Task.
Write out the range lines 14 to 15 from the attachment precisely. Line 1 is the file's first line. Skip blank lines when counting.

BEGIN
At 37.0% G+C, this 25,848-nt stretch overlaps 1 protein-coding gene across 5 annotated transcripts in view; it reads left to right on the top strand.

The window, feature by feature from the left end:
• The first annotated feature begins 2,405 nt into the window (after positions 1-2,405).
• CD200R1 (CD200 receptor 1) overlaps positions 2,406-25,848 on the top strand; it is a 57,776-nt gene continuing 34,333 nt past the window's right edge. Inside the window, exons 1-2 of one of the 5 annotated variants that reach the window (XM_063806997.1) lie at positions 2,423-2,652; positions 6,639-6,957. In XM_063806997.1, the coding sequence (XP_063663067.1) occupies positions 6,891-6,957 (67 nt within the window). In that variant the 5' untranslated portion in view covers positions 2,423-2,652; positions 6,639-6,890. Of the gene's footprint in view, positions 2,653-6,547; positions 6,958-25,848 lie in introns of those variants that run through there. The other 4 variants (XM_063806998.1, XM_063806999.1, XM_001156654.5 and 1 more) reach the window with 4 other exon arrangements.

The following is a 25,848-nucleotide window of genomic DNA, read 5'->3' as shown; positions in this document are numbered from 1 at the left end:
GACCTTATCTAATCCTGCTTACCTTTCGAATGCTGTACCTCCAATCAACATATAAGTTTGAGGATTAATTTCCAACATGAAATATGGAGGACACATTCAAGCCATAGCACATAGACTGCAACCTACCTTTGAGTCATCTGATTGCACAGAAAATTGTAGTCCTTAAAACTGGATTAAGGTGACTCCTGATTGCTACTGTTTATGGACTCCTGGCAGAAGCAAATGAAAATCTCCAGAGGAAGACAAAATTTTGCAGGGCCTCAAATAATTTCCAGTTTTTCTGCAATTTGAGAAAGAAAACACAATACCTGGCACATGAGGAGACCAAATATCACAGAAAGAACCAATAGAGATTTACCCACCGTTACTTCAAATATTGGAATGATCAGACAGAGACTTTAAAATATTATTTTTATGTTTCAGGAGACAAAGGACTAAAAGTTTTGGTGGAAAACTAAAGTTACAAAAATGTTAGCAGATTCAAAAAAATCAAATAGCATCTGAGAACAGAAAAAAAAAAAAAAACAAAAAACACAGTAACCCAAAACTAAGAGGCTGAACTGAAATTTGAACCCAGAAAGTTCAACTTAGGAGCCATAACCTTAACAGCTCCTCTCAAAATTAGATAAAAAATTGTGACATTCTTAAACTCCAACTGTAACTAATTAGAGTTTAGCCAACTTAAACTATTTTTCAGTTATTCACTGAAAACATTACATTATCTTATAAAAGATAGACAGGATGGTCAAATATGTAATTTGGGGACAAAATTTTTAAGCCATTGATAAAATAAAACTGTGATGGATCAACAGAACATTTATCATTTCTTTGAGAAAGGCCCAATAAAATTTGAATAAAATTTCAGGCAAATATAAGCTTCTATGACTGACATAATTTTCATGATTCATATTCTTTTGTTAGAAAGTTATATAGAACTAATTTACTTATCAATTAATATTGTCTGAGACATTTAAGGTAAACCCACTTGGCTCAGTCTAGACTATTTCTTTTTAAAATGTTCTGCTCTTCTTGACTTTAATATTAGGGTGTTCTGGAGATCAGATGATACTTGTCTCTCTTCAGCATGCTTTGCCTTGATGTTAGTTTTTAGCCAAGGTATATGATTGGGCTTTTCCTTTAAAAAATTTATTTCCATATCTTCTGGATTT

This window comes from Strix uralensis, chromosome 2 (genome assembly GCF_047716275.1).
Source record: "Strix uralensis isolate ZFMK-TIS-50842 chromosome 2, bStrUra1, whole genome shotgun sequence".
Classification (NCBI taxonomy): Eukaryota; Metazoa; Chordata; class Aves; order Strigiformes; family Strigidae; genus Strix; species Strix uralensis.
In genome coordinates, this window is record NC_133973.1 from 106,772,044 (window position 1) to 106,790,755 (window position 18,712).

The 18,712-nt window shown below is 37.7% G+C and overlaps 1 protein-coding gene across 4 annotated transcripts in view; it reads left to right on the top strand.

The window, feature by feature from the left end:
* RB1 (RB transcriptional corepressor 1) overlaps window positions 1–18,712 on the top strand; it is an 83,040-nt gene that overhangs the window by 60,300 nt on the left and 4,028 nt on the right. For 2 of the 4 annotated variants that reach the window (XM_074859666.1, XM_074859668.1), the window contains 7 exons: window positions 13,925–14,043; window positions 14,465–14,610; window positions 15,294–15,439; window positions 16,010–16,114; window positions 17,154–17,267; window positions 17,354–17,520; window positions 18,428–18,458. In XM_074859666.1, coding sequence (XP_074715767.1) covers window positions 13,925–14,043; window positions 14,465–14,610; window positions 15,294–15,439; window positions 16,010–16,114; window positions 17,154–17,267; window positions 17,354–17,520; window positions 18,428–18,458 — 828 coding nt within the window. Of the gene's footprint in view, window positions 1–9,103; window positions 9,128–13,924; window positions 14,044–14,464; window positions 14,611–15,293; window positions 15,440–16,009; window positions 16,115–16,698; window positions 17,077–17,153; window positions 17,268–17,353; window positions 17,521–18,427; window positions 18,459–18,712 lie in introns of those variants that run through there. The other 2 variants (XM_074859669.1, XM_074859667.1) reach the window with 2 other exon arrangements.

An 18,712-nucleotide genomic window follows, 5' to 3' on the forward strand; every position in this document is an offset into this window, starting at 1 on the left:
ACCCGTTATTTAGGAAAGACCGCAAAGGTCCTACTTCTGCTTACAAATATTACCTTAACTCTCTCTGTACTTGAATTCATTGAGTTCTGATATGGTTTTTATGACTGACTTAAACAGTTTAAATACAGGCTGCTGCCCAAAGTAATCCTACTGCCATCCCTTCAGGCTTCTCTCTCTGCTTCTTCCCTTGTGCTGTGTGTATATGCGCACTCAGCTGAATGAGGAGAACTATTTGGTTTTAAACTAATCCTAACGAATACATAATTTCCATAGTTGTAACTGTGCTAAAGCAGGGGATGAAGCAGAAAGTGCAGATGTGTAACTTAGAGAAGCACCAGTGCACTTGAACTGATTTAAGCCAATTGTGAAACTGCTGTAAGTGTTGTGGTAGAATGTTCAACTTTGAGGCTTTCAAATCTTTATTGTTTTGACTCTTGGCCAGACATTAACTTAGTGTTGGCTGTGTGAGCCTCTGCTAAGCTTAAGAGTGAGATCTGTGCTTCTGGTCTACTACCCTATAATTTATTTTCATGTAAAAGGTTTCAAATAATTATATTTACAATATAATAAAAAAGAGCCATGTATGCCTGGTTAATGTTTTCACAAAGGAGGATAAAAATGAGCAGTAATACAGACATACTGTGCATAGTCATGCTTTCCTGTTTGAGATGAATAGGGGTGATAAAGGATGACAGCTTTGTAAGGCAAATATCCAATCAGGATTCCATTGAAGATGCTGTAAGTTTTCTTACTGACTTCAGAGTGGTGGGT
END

An 18,712-nucleotide genomic window follows, 5' to 3' on the forward strand; every position in this document is an offset into this window, starting at 1 on the left:
ACCCGTTATTTAGGAAAGACCGCAAAGGTCCTACTTCTGCTTACAAATATTACCTTAACTCTCTCTGTACTTGAATTCATTGAGTTCTGATATGGTTTTTATGACTGACTTAAACAGTTTAAATACAGGCTGCTGCCCAAAGTAATCCTACTGCCATCCCTTCAGGCTTCTCTCTCTGCTTCTTCCCTTGTGCTGTGTGTATATGCGCACTCAGCTGAATGAGGAGAACTATTTGGTTTTAAACTAATCCTAACGAATACATAATTTCCATAGTTGTAACTGTGCTAAAGCAGGGGATGAAGCAGAAAGTGCAGATGTGTAACTTAGAGAAGCACCAGTGCACTTGAACTGATTTAAGCCAATTGTGAAACTGCTGTAAGTGTTGTGGTAGAATGTTCAACTTTGAGGCTTTCAAATCTTTATTGTTTTGACTCTTGGCCAGACATTAACTTAGTGTTGGCTGTGTGAGCCTCTGCTAAGCTTAAGAGTGAGATCTGTGCTTCTGGTCTACTACCCTATAATTTATTTTCATGTAAAAGGTTTCAAATAATTATATTTACAATATAATAAAAAAGAGCCATGTATGCCTGGTTAATGTTTTCACAAAGGAGGATAAAAATGAGCAGTAATACAGACATACTGTGCATAGTCATGCTTTCCTGTTTGAGATGAATAGGGGTGATAAAGGATGACAGCTTTGTAAGGCAAATATCCAATCAGGATTCCATTGAAGATGCTGTAAGTTTTCTTACTGACTTCAGAGTGGTGGGT